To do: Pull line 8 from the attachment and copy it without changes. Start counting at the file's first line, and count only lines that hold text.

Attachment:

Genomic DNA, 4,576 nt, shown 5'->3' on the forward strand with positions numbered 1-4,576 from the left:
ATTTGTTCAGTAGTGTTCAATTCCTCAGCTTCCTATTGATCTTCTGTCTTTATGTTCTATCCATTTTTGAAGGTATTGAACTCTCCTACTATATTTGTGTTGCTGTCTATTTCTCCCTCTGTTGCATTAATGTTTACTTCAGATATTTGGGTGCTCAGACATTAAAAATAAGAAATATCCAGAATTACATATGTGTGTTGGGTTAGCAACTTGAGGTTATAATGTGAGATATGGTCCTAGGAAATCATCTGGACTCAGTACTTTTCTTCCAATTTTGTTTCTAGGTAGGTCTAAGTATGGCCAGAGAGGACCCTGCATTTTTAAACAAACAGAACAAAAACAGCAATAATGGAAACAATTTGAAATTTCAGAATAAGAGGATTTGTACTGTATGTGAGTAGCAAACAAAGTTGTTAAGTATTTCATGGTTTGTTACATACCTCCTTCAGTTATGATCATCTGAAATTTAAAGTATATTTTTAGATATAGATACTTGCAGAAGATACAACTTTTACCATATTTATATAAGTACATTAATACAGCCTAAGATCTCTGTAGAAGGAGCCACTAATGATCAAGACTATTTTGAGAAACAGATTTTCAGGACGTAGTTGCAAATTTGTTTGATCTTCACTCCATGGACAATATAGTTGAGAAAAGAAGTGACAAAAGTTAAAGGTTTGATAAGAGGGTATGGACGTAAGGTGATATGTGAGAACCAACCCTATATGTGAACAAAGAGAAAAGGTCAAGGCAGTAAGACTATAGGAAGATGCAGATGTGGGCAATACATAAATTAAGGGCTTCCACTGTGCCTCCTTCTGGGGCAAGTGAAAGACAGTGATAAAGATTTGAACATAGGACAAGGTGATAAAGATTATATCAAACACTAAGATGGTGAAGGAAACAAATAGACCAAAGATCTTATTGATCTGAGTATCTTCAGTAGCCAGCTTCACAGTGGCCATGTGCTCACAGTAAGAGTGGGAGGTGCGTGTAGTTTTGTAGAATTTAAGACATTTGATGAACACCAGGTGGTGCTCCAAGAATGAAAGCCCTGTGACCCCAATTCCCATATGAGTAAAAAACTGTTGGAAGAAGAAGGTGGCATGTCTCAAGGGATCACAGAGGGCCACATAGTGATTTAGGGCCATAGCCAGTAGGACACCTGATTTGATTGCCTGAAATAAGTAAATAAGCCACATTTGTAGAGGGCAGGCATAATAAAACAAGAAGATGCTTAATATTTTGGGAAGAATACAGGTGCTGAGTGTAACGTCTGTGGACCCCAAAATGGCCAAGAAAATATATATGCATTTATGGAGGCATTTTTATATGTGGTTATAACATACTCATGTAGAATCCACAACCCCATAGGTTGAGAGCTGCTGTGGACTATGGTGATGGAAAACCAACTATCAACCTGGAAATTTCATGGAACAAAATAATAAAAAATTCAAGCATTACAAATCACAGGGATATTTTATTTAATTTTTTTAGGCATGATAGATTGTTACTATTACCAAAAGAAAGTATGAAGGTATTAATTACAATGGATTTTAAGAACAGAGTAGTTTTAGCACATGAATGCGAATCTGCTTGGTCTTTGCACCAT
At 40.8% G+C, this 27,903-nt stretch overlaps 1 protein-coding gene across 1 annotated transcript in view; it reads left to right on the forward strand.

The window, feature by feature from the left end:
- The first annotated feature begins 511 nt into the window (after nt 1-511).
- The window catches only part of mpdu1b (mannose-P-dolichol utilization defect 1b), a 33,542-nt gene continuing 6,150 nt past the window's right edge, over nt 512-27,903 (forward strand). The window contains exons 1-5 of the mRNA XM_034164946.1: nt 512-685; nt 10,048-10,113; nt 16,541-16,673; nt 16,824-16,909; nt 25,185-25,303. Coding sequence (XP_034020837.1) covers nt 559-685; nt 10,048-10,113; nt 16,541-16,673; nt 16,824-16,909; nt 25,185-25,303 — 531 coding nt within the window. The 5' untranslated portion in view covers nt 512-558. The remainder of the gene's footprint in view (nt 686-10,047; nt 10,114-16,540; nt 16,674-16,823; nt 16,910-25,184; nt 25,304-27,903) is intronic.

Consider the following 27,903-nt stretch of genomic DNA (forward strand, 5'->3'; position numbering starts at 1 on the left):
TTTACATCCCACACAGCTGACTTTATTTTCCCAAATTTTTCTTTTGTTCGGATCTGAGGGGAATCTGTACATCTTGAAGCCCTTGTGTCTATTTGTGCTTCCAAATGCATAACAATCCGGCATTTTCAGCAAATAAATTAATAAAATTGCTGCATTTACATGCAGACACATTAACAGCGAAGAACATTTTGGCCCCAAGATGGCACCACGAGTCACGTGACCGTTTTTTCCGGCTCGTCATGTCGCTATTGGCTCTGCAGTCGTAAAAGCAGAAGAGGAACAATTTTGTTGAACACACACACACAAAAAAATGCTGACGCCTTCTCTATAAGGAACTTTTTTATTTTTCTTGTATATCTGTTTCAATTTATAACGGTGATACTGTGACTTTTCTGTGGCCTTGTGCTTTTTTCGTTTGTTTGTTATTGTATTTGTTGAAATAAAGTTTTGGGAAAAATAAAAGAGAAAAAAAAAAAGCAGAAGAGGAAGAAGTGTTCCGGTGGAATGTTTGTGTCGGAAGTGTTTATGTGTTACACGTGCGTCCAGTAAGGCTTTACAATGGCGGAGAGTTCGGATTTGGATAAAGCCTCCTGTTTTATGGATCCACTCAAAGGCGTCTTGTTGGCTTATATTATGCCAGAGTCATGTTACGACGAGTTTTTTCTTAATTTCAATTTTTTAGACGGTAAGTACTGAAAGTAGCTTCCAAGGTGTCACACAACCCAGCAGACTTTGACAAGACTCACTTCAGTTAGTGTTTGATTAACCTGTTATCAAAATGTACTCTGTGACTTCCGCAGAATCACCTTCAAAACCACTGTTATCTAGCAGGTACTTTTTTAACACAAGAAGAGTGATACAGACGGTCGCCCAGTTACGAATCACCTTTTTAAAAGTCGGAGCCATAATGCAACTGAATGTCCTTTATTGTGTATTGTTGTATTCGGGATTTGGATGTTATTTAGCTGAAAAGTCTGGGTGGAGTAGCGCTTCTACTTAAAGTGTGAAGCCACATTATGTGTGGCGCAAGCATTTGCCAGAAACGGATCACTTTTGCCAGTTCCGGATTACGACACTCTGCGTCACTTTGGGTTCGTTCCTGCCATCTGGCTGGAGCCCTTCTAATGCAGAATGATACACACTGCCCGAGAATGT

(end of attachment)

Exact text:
TTTACATCCCACACAGCTGACTTTATTTTCCCAAATTTTTCTTTTGTTCGGATCTGAGGGGAATCTGTACATCTTGAAGCCCTTGTGTCTATTTGTGCTTCCAAATGCATAACAATCCGGCATTTTCAGCAAATAAATTAATAAAATTGCTGCATTTACATGCAGACACATTAACAGCGAAGAACATTTTGGCCCCAAGATGGCACCACGAGTCACGTGACCGTTTTTTCCGGCTCGTCATGTCGCTATTGGCTCTGCAGTCGTAAAAGCAGAAGAGGAACAATTTTGTTGAACACACACACACAAAAAAATGCTGACGCCTTCTCTATAAGGAACTTTTTTATTTTTCTTGTATATCTGTTTCAATTTATAACGGTGATACTGTGACTTTTCTGTGGCCTTGTGCTTTTTTCGTTTGTTTGTTATTGTATTTGTTGAAATAAAGTTTTGGGAAAAATAAAAGAGAAAAAAAAAAAGCAGAAGAGGAAGAAGTGTTCCGGTGGAATGTTTGTGTCGGAAGTGTTTATGTGTTACACGTGCGTCCAGTAAGGCTTTACAATGGCGGAGAGTTCGGATTTGGATAAAGCCTCCTGTTTTATGGATCCACTCAAAGGCGTCTTGTTGGCTTATATTATGCCAGAGTCATGTTACGACGAGTTTTTTCTTAATTTCAATTTTTTAGACGGTAAGTACTGAAAGTAGCTTCCAAGGTGTCACACAACCCAGCAGACTTTGACAAGACTCACTTCAGTTAGTGTTTGATTAACCTGTTATCAAAATGTACTCTGTGACTTCCGCAGAATCACCTTCAAAACCACTGTTATCTAGCAGGTACTTTTTTAACACAAGAAGAGTGATACAGACGGTCGCCCAGTTACGAATCACCTTTTTAAAAGTCGGAGCCATAATGCAACTGAATGTCCTTTATTGTGTATTGTTGTATTCGGGATTTGGATGTTATTTAGCTGAAAAGTCTGGGTGGAGTAGCGCTTCTACTTAAAGTGTGAAGCCACATTATGTGTGGCGCAAGCATTTGCCAGAAACGGATCACTTTTGCCAGTTCCGGATTACGACACTCTGCGTCACTTTGGGTTCGTTCCTGCCATCTGGCTGGAGCCCTTCTAATGCAGAATGATACACACTGCCCGAGAATGT